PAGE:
“The Housing Affordability Index measures whether or not a typical family earns enough income to qualify for a mortgage loan on a typical home at the national level based on the most recent price and income data.”

Basically, a value of 100 means a family earning the median income earns enough to qualify for a mortgage on a median priced home, based on the price and mortgage interest rates at the time. Anything above 100 means the family has more than enough to qualify.

The higher the index the easier it is to afford a home.

Why the concern?

The index has been declining over the last several years as home values increased. Some are concerned that too many buyers could be priced out of the market. Here is a snapshot of the index since 2009:

How Scary is the Housing Affordability Index? | MyKCM

But, wait a minute…

Though the index has decreased over the last four years, we must realize that at that time there was an overabundance of housing inventory and as many as one out of three listings was a distressed property (foreclosure or short sale). All prices dropped dramatically and distressed properties sold at major discounts. Then, mortgage rates fell like a rock.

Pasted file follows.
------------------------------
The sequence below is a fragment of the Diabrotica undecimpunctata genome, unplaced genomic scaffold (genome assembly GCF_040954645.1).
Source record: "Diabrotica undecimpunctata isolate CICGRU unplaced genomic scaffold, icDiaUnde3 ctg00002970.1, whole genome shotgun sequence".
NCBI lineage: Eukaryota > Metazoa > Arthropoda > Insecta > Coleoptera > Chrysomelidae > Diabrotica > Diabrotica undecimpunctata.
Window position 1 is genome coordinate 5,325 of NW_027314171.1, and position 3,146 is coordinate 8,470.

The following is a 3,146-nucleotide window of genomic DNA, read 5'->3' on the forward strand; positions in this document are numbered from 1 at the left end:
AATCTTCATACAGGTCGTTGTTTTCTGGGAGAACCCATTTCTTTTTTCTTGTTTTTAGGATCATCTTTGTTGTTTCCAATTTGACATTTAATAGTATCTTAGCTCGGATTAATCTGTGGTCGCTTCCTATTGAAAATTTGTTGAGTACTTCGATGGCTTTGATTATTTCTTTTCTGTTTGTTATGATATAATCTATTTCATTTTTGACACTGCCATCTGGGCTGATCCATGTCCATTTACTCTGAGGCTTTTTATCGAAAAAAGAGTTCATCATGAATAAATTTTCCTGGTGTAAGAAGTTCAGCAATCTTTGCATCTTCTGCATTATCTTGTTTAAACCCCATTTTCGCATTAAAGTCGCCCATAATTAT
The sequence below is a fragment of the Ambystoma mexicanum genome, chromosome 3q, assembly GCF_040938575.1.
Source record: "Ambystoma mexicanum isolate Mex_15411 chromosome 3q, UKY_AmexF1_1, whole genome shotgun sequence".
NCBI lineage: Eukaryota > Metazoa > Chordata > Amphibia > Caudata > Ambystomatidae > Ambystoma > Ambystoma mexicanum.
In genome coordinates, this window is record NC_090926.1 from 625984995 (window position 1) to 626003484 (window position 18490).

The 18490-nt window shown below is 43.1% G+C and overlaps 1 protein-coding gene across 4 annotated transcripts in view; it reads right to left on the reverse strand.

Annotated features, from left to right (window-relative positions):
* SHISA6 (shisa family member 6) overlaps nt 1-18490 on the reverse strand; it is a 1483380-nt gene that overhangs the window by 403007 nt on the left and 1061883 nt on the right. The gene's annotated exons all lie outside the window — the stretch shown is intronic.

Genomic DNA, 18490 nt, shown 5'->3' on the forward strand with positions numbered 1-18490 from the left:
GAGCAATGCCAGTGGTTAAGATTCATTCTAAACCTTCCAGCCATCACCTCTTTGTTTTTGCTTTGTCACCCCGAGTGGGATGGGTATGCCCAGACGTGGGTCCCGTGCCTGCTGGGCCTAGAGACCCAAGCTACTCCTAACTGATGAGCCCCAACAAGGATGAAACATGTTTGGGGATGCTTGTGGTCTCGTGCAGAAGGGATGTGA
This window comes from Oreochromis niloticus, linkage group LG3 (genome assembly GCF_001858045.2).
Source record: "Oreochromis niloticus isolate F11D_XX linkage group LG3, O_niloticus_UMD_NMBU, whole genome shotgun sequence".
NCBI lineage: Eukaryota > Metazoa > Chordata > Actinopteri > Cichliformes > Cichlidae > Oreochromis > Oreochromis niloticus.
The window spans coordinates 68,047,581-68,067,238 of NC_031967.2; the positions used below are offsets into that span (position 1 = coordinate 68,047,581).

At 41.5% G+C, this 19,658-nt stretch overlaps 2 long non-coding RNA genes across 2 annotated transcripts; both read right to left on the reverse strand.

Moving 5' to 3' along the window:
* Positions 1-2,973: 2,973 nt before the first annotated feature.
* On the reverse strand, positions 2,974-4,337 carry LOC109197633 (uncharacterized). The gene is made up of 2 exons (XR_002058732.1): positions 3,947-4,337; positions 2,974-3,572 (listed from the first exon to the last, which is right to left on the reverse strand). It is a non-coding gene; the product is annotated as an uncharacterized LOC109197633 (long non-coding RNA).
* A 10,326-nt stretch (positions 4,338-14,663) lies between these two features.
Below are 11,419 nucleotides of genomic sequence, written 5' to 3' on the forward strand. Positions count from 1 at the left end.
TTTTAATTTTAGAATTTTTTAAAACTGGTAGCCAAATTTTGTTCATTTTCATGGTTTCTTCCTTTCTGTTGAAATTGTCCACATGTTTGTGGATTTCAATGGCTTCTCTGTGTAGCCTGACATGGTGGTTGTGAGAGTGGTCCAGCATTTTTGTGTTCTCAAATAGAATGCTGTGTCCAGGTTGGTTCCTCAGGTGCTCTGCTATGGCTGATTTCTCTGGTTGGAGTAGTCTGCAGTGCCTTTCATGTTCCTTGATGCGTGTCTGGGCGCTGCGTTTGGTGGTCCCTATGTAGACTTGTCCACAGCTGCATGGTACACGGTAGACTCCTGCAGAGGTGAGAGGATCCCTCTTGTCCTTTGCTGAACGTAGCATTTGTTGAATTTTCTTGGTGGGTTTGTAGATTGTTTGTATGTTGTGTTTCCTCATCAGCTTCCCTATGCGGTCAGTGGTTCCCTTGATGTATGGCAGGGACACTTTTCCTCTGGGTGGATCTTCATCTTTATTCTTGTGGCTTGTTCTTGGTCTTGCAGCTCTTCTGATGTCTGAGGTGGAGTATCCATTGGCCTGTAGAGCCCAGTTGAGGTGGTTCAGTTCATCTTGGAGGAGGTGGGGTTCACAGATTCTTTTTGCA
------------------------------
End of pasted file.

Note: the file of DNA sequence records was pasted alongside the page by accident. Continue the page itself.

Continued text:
The market is recovering and values are coming back nicely. That has caused the index to fall.

However, let’s remove the crisis years and look at the current index as compared to the index from 1990 – 2008. We can see that, even though prices have increased, historically low mortgage rates have put the index in a better position than every year for the nineteen years prior to the crash.

How Scary is the Housing Affordability Index? | MyKCM

Bottom Line

The Housing Affordability Index is in great shape and should not be seen as a challenge to the real estate market’s continued recovery.

The Housing Market is Doing Just Fine

The Housing Market is Doing Just Fine | MyKCM

There are some that think that housing affordability is a challenge. Historically, that’s not true. Others think that home prices are approaching bubble values. If we look back over the last sixteen years, that is also not the case. As a matter of fact, the numbers show that the U.S. residential real estate market is doing just fine.

Here are two articles and excerpts that make this point:

The Housing Market Is Finally Starting to Look HealthyThe NY Times

It has been an excruciatingly long time coming, but the housing sector in the United States is finally getting healthy. Thank millennials and thank homebuilders who are starting to produce more of the starter houses young people demand.”